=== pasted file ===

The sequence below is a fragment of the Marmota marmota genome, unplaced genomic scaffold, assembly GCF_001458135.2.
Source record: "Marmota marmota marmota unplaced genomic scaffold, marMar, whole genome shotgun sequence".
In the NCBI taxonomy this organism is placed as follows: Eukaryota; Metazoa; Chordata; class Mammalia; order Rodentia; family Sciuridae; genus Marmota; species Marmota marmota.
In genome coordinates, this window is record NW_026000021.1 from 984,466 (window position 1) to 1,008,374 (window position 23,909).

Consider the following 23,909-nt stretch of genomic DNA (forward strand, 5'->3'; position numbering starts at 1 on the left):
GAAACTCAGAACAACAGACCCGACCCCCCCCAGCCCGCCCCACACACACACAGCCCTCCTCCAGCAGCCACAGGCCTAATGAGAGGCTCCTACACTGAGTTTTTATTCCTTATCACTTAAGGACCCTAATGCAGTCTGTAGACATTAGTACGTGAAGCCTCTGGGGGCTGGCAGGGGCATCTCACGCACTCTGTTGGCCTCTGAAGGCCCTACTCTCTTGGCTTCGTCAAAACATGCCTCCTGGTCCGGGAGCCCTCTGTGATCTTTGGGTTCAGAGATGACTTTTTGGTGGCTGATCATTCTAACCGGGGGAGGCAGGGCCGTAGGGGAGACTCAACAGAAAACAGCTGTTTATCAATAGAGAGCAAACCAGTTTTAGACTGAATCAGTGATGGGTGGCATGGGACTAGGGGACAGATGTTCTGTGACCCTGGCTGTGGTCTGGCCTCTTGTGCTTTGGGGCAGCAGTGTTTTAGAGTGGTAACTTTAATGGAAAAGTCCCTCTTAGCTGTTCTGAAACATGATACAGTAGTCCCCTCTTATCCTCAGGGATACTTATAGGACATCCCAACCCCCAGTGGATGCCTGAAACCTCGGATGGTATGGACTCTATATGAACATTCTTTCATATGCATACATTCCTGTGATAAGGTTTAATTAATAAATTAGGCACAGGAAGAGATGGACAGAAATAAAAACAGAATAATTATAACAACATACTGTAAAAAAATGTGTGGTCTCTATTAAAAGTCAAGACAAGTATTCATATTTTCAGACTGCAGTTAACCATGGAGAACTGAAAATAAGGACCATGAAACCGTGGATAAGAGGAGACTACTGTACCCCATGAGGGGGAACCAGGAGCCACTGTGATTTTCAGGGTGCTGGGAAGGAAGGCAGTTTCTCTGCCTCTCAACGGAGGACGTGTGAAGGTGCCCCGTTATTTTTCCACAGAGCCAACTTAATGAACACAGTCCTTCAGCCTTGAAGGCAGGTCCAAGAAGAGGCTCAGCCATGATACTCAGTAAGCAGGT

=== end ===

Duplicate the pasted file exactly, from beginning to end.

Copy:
The sequence below is a fragment of the Marmota marmota genome, unplaced genomic scaffold, assembly GCF_001458135.2.
Source record: "Marmota marmota marmota unplaced genomic scaffold, marMar, whole genome shotgun sequence".
In the NCBI taxonomy this organism is placed as follows: Eukaryota; Metazoa; Chordata; class Mammalia; order Rodentia; family Sciuridae; genus Marmota; species Marmota marmota.
In genome coordinates, this window is record NW_026000021.1 from 984,466 (window position 1) to 1,008,374 (window position 23,909).

Consider the following 23,909-nt stretch of genomic DNA (forward strand, 5'->3'; position numbering starts at 1 on the left):
GAAACTCAGAACAACAGACCCGACCCCCCCCAGCCCGCCCCACACACACACAGCCCTCCTCCAGCAGCCACAGGCCTAATGAGAGGCTCCTACACTGAGTTTTTATTCCTTATCACTTAAGGACCCTAATGCAGTCTGTAGACATTAGTACGTGAAGCCTCTGGGGGCTGGCAGGGGCATCTCACGCACTCTGTTGGCCTCTGAAGGCCCTACTCTCTTGGCTTCGTCAAAACATGCCTCCTGGTCCGGGAGCCCTCTGTGATCTTTGGGTTCAGAGATGACTTTTTGGTGGCTGATCATTCTAACCGGGGGAGGCAGGGCCGTAGGGGAGACTCAACAGAAAACAGCTGTTTATCAATAGAGAGCAAACCAGTTTTAGACTGAATCAGTGATGGGTGGCATGGGACTAGGGGACAGATGTTCTGTGACCCTGGCTGTGGTCTGGCCTCTTGTGCTTTGGGGCAGCAGTGTTTTAGAGTGGTAACTTTAATGGAAAAGTCCCTCTTAGCTGTTCTGAAACATGATACAGTAGTCCCCTCTTATCCTCAGGGATACTTATAGGACATCCCAACCCCCAGTGGATGCCTGAAACCTCGGATGGTATGGACTCTATATGAACATTCTTTCATATGCATACATTCCTGTGATAAGGTTTAATTAATAAATTAGGCACAGGAAGAGATGGACAGAAATAAAAACAGAATAATTATAACAACATACTGTAAAAAAATGTGTGGTCTCTATTAAAAGTCAAGACAAGTATTCATATTTTCAGACTGCAGTTAACCATGGAGAACTGAAAATAAGGACCATGAAACCGTGGATAAGAGGAGACTACTGTACCCCATGAGGGGGAACCAGGAGCCACTGTGATTTTCAGGGTGCTGGGAAGGAAGGCAGTTTCTCTGCCTCTCAACGGAGGACGTGTGAAGGTGCCCCGTTATTTTTCCACAGAGCCAACTTAATGAACACAGTCCTTCAGCCTTGAAGGCAGGTCCAAGAAGAGGCTCAGCCATGATACTCAGTAAGCAGGT